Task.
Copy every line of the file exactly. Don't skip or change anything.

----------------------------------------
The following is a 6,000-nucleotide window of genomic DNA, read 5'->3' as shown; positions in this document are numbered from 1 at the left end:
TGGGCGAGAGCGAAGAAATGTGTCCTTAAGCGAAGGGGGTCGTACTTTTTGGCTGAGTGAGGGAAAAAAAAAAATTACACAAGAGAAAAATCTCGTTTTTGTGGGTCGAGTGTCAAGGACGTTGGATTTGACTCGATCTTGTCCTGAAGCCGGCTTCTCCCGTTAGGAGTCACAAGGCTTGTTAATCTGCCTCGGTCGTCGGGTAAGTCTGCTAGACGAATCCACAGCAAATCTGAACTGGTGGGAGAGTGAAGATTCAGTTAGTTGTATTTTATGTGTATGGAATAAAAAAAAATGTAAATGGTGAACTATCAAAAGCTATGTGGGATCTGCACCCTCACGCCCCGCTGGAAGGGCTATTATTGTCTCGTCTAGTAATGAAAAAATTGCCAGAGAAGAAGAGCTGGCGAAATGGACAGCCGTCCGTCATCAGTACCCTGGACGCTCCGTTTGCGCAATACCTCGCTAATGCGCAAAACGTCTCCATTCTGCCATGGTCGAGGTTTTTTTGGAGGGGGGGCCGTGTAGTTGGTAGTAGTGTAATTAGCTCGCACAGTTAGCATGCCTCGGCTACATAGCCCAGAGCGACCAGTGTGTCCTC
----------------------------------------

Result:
The following is a 6,000-nucleotide window of genomic DNA, read 5'->3' as shown; positions in this document are numbered from 1 at the left end:
TGGGCGAGAGCGAAGAAATGTGTCCTTAAGCGAAGGGGGTCGTACTTTTTGGCTGAGTGAGGGAAAAAAAAAAATTACACAAGAGAAAAATCTCGTTTTTGTGGGTCGAGTGTCAAGGACGTTGGATTTGACTCGATCTTGTCCTGAAGCCGGCTTCTCCCGTTAGGAGTCACAAGGCTTGTTAATCTGCCTCGGTCGTCGGGTAAGTCTGCTAGACGAATCCACAGCAAATCTGAACTGGTGGGAGAGTGAAGATTCAGTTAGTTGTATTTTATGTGTATGGAATAAAAAAAAATGTAAATGGTGAACTATCAAAAGCTATGTGGGATCTGCACCCTCACGCCCCGCTGGAAGGGCTATTATTGTCTCGTCTAGTAATGAAAAAATTGCCAGAGAAGAAGAGCTGGCGAAATGGACAGCCGTCCGTCATCAGTACCCTGGACGCTCCGTTTGCGCAATACCTCGCTAATGCGCAAAACGTCTCCATTCTGCCATGGTCGAGGTTTTTTTGGAGGGGGGGCCGTGTAGTTGGTAGTAGTGTAATTAGCTCGCACAGTTAGCATGCCTCGGCTACATAGCCCAGAGCGACCAGTGTGTCCTC